N means No credit history? You can still buy a car
Personal Finance from A to Z
Eileen St. Pierre, The Everyday Financial Planner
It can be frustrating. You know you need to start building a credit history, but no one will give you a loan because you have no credit history. Where do you start? Many people begin with a car loan.
Here are some tips to help you get your first car loan:
Pull your credit reports
You can get a free credit report every 12 months from each of the three credit reporting agencies (Equifax, Experian, and TransUnion) at www.annualcreditreport.com or by calling 1-877-322-8228. Even if you do not have a credit history yet, it’s a good idea to check your reports and look for errors. You will want to correct them before applying for a car loan.
Gather all your information
You will need to provide the lender with as much information as you can that proves you can repay this loan. Create a folder with the following documents:
- Copies of your credit reports
- Copies of your bank statements
- Current receipts of utility bills
- Current pay stub for proof of income (or bring letter of offer for proof of future income)
- Employment verification letter as proof of employment
- Names and contact information for up to six references
- Proof of graduation (or enrollment if a student)
- Proof of military status if applicable
- Any research you have done on vehicles
Explore your options
There are lenders who may offer special financing offers for certain groups. For example, many of the major auto manufacturers have first-time buyer programs and programs for recent college graduates.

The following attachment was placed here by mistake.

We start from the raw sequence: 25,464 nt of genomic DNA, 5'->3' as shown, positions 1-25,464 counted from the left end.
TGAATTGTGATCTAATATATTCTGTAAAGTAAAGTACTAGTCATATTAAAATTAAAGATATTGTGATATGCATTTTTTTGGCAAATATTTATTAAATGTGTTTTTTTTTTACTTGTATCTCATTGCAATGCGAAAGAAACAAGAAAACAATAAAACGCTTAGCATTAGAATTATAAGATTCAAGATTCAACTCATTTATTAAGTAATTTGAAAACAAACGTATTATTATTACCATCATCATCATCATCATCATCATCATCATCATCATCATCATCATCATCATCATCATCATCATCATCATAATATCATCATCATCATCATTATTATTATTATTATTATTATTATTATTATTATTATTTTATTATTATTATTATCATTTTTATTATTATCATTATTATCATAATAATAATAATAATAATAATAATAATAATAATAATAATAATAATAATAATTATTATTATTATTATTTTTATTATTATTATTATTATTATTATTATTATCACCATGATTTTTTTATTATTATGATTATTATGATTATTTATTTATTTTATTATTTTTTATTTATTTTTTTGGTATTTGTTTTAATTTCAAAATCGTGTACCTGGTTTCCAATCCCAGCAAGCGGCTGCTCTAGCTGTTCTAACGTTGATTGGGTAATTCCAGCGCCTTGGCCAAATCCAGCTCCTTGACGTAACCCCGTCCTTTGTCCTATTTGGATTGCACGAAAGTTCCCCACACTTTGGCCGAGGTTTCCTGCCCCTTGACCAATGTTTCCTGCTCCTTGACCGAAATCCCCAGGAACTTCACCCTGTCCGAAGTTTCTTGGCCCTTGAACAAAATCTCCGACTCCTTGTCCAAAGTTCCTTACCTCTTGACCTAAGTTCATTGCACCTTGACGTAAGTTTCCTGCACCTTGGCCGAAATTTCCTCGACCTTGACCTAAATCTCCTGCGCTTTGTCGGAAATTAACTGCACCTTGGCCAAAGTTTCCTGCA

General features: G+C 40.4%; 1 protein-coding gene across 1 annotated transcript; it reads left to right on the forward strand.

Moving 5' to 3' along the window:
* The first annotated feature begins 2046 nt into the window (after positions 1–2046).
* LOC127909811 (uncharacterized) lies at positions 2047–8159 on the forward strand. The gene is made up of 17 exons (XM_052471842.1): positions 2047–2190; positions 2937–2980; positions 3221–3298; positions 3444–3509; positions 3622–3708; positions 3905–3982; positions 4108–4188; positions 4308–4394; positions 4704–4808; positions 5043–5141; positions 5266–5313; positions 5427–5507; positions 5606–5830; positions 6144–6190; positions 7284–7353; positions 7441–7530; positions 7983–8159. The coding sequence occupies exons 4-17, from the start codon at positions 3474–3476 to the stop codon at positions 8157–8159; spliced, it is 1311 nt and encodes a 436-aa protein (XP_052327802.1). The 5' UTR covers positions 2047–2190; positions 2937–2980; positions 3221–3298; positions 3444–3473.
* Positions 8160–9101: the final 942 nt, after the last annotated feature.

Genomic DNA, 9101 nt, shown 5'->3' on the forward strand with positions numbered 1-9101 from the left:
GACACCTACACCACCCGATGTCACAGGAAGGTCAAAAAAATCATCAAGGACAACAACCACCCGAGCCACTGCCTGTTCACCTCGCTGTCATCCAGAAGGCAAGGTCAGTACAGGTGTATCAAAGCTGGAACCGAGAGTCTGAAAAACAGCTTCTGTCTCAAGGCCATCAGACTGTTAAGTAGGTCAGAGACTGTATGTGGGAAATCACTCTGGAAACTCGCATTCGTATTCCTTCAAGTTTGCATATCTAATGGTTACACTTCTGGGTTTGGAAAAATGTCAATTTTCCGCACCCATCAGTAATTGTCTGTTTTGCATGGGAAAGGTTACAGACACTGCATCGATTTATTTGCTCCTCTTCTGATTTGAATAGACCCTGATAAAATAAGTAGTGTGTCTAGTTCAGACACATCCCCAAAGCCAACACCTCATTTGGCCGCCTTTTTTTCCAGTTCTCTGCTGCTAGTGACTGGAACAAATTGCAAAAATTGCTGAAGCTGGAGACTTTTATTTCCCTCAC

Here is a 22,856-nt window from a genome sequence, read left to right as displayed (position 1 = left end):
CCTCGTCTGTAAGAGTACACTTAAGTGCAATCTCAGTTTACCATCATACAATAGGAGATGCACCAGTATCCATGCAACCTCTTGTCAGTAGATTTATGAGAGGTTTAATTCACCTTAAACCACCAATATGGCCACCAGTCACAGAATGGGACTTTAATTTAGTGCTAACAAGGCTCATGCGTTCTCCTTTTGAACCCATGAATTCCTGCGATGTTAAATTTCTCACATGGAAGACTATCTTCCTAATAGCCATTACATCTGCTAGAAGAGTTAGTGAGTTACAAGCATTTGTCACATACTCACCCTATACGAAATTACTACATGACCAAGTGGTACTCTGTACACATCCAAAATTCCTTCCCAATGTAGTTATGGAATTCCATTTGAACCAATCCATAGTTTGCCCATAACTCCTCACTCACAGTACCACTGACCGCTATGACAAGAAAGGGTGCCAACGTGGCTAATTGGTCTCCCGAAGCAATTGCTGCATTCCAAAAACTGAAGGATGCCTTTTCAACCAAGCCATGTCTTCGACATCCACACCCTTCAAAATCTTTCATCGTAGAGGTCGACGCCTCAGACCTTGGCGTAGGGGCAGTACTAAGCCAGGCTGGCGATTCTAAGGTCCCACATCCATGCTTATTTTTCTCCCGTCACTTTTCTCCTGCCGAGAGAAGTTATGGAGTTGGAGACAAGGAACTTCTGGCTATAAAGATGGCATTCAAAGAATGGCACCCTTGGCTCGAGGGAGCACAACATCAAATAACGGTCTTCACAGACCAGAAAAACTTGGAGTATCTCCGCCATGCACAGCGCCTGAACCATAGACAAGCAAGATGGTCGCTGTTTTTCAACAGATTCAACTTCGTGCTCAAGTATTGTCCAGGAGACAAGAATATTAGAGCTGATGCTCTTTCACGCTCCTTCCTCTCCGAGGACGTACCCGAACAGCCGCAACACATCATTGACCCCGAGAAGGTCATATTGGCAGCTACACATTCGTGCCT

- See if your employer has a relationship with a financial institution – you may be able to have the loan amount deducted automatically from your paycheck.
- Look to credit unions for financing – they may place a higher value on maintaining a relationship with you.
- Save as much as you can for a down payment – the higher the down payment, the smaller the loan, the lower the risk to the lender.
- Consider a used or certified pre-owned vehicle. Go to reputable dealers – stay away from “Buy Here, Pay Here” lots. They charge very high rates of interest so you will end up paying a lot more for your car than it is worth.
- Consider a co-signed loan. Both signers have to be careful here. Make sure your co-signer has a good credit rating. Your co-signer will also be on the hook for repaying the loan if you cannot – not paying on your loan is a great way to ruin this relationship.
Take a realistic look at your finances
Try to keep your car payment less than 20% of your take-home pay. In addition to your car payment, you will also have to pay for auto insurance, gas, and maintenance.
- Auto insurance rates will vary based on the type of vehicle you choose, so do your homework.
- A used car may be cheaper than a new vehicle, but it will also require more maintenance.
- Consider how you will use the vehicle. If you need to commute a long way to work, you will want a vehicle that gets good gas mileage.
A car loan is considered good debt because it helps you increase your human capital. Owning a car allows you to travel farther to find a better paying job. Making your car payments on time can be just what you need to start your credit history.
Visit my Debt Management page for more information.